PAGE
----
Fight for parliament reservation: African presiding officers

Indian women should fight for reservation in parliament as more representations would translate into policies that could change the country's social fabric, speakers of African parliaments say.

"I know the women's reservation bill is pending with the Indian parliament and my only advice (to women) is that don't let it go till you achieve it," Swaziland Senate President Gelane T. Zwane told IANS.

Zwane, along with five women Speakers from Africa, were in the capital to attend a two-day meet organised by the Inter Parliamentary Union (IPU), an international organisation of parliament with 162 member-countries.

Fourteen years after the legislation to reserve 33 percent of seats for women in parliament and state assemblies was introduced, it was finally passed by the Rajya Sabha in 2010. But not before the upper house saw high drama that saw suspension of seven parliamentarians who violently disrupted the proceedings. The bill is now pending in the Lok Sabha.

"At present, representation of women in our parliament is negligible but we have kept a benchmark of 30 percent and have to really fight for it. We want to give to our children a level-playing field where there is equal representation of men and women in parliament," Zwane told IANS.

Talking about opposition to the women reservation bill by fellow parliamentarians, Zwane said: "Men will never let women to come to a level where she can take part in policymaking, but we have to push for it and fight for it."

As per data compiled by the IPU, the African Union fares better than Asian countries when it comes to representation of women in parliament.

Average percentage of women in parliament in sub-Saharan Africa is 20.3 percent, while the average for Asia remains 18.5 percent. In the case of India, the percentage is 11 percent in the Lok Sabha and 10.7 percent in the Rajya Sabha, according to IPU figures.

Zwane was not the only one who advocated reservation in parliament. Speakers from other African nations also stressed that reservation for women in parliament and local bodies is important to ensure that women, who comprise 50 percent of the world's population, have a say in policymaking.

Anna Makinda, speaker of the Tanzanian National Assembly, also said that nations, including India, should take a cue from countries where women reservation is prevalent.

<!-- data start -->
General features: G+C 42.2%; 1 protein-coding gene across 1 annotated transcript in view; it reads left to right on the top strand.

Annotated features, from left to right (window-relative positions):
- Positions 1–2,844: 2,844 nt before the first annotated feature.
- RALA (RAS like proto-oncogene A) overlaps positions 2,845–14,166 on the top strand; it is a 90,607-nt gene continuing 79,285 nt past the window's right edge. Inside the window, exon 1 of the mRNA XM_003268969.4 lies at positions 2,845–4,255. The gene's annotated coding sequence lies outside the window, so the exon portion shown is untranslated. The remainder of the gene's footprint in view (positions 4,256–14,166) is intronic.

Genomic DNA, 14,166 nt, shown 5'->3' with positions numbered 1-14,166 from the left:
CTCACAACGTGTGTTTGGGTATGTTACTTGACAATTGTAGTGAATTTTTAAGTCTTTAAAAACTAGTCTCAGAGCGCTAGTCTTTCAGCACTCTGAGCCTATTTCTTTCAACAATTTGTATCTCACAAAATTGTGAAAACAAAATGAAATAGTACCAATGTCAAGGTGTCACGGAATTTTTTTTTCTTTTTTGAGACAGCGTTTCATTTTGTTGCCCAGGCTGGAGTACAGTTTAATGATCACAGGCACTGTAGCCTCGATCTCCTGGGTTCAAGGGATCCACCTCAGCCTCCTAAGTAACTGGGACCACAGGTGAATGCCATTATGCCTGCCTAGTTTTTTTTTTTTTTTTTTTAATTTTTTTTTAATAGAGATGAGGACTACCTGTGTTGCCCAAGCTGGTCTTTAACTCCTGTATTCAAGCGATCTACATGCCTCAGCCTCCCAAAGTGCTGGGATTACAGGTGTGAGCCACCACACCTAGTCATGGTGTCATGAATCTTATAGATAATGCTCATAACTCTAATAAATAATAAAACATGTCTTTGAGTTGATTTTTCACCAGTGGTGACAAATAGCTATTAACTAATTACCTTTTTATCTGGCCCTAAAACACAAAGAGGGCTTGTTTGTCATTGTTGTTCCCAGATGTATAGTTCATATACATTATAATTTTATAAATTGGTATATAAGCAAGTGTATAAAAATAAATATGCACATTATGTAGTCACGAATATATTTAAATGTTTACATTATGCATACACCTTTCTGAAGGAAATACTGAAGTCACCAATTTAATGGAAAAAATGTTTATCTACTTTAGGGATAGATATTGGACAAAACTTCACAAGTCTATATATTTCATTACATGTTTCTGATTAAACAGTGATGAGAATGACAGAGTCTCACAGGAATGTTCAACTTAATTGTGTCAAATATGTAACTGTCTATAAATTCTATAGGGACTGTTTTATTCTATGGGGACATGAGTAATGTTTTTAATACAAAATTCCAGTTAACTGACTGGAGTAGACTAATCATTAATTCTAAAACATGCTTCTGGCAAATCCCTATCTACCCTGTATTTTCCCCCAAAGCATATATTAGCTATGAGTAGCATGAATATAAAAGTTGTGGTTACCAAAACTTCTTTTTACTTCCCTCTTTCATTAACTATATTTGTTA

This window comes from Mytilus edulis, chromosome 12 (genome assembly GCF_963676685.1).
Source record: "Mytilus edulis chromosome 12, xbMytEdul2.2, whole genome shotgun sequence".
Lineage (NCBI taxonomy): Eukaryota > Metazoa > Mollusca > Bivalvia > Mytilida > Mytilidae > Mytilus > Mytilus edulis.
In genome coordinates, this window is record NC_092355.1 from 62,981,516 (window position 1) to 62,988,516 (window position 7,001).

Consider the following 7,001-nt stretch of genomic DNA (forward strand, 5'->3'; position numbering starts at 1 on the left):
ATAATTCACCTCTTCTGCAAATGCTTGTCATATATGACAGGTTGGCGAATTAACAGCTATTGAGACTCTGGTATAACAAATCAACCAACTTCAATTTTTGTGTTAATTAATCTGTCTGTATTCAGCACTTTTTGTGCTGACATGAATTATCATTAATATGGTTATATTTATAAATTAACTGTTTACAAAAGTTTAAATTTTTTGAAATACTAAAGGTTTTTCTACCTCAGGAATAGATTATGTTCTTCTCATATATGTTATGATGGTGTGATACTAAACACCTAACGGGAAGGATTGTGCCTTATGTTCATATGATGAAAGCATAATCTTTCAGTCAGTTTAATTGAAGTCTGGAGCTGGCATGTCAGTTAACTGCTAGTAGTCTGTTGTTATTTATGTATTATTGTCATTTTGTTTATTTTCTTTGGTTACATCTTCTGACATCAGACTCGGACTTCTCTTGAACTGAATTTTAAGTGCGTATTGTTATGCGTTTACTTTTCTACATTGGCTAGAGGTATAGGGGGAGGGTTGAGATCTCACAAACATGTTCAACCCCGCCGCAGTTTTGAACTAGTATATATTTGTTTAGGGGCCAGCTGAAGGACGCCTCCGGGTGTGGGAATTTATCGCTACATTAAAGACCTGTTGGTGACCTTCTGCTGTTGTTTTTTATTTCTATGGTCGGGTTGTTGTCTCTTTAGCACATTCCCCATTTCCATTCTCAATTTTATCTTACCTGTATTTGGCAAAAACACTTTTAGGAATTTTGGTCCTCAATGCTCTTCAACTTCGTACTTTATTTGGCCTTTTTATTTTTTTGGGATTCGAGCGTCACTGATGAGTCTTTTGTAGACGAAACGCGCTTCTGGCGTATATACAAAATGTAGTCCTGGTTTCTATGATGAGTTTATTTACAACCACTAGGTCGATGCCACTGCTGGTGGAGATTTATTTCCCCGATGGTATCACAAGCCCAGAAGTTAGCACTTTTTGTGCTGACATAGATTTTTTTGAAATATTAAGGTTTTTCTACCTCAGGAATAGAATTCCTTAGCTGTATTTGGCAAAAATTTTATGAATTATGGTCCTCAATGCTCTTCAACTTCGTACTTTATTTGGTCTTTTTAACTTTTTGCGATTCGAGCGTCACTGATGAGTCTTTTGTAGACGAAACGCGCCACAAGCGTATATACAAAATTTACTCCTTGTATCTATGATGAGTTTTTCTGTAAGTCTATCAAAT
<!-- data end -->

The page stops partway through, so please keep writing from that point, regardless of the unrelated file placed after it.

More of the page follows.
"Reservation in parliament has brought a social change in our country. Other countries and India can learn from this," she added.

Makinda said women have 36 percent reservation in the Tanzanian parliament and many women are coming forward to join politics.

"The reservation has been in place in Tanzania since 1995 and having more women in parliament has given a fillip to social welfare policy," she said.

Makinda feels that women parliamentarians should advocate for change in policy to ensure more funds for education, health and family planning, sanitation and maternity facilities.

"Now women are more aware about their rights and duties. We have worked a system where each woman parliamentarian elected to a reserved seat can only serve two terms, in order to ensure more young women get a chance to take part in decision making," she added.

According to Edna Madzongwe, president of Senate, Zimbabwe, there are few women in parliament globally.

"Globally only 20 percent women are there in parliaments. There should be at least one-third women members. Women naturally are nation builders and if there are more women in parliament nations will be better off," Madzongwe told IANS.

She said women in Zimbabwe have fought side by side with men for freedom and now that the country is liberated, women should have an equal role.

"We are in the process to create an equal situation and are in the process to make provision in our constitution for 50-50 share for women and men. Presently, we have 14 percent women representation in  the lower house," she said.

Rebecca Kadga, speaker of Parliament of Uganda, opines that there should a bottom-up approach and reservations must start from local bodies.

"We have 34.9 percent women in parliament and in cabinet it stands at 22 percent. Our constitution provides for representation of marginalised groups and women," she said.

According to the IPU, only 37 women preside over one of the houses of 190 parliaments worldwide. Women therefore occupy only 13.5 percent of the total number of 274 posts of presiding officers of Parliament or of one of its houses.

"Reservations are necessary because we need a different approach," Kadga stressed.

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